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Attic insulation is typically in the form of cellulose or fiber glass loose-fill that is blown into your attic using specialized equipment. Cellulose insulation is comprised of shredded newsprint that has been chemically treated in order to be mold resistant and fire retardant. Fiberglass insulation is made by jetting molten glass through tiny heated holes in a high-speed stream. The resulting fibers are drawn very thin and to great length. The fibers are then collected into a matte to produce fiberglass insulation. The effectiveness of insulation is measured by its ‘R’ value, which in a nutshell is its thermal resistance. The higher the ‘R’ value the more resistance the material has to the movement of heat. It also helps to reduce heat loss in the home by sealing air leaks. Generally, adding attic insulation delivers the greatest return on investment for most Canadian homes. According to government and industry measurements, heat loss can be reduced as much as 75-80% by insulating the attic with the recommended R50 or R60 insulation.
Similar to attic insulation, upgrading wall insulation can be quite beneficial for your home as well. Wall insulation is usually recommended for older homes that have little to no insulation. Best of all, there is no need to tear down or even cut open large holes in your walls. This process is taken care of by our Dense-Pack Cellulose solution, which has all the same benefits and can be carried out non-invasively. Our technicians can inject cellulose through small cavities in the walls and fill entire rooms in little time. While newer homes generally have insulation installed during the building process, older homes can have air leakages by as much as 20-30% more than homes with insulated walls, leading to higher energy bills and less energy efficient homes.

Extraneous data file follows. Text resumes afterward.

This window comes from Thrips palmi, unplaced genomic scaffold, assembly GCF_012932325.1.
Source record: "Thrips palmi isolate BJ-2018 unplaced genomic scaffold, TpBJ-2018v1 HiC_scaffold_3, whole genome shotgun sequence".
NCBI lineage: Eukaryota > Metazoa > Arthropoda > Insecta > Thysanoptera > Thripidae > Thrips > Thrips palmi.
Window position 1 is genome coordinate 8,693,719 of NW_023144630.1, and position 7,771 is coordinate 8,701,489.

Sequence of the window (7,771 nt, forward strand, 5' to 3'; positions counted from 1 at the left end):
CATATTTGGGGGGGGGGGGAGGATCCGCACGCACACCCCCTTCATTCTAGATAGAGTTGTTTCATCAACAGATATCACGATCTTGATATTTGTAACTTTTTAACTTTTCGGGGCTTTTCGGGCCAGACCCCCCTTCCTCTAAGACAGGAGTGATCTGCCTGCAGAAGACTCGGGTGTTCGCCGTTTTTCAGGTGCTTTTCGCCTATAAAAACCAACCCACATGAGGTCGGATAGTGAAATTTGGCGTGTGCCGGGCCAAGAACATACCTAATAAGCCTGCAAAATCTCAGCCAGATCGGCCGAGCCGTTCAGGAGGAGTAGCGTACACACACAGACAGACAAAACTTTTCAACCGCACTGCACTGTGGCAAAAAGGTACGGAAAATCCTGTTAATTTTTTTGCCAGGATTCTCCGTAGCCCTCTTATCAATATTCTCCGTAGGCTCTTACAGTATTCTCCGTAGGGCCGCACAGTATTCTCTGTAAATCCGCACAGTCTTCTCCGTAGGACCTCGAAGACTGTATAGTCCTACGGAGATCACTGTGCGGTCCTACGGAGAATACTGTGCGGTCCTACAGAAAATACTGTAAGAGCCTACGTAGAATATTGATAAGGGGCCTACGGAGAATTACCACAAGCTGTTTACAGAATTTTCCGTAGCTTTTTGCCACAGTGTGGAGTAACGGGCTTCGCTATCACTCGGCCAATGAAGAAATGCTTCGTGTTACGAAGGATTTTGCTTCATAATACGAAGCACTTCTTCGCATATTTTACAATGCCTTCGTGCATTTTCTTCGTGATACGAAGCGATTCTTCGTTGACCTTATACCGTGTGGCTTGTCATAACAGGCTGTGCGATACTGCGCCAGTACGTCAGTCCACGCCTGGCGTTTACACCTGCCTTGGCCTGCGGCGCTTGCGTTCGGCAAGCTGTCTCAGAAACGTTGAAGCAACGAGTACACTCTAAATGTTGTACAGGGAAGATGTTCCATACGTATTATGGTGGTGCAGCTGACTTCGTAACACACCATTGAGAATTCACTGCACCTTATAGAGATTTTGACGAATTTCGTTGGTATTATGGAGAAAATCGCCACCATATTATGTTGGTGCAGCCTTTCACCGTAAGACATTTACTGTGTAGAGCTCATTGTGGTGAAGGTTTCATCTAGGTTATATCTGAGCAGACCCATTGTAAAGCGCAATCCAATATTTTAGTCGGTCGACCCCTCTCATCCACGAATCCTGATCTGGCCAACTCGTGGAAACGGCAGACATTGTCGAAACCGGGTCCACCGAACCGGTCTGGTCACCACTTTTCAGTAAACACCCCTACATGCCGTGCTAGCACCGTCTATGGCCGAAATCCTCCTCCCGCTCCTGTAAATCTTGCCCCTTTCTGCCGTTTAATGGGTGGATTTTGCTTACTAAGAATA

Basement walls are unique because they must handle significant moisture flows from both inside and outside the home. A basement that is not well-insulated is a huge source of energy loss. As a matter of fact, basements contribute to one of the largest losses of energy in a typical home. An insulated basement on the other hand makes the space more comfortable and also helps keep upper floors more energy efficient. There are various options available to address this heat loss through insulation but the most frequently used type includes spray polyurethane foam insulation. This can usually be installed with thermal barrier in areas commonly referred to as headers, which are un-insulated spaces between the top of the basement wall and the first floor. Adding insulation can significantly reduce heat loss and air leakages as well as provide a comfortable space for homeowners to enjoy.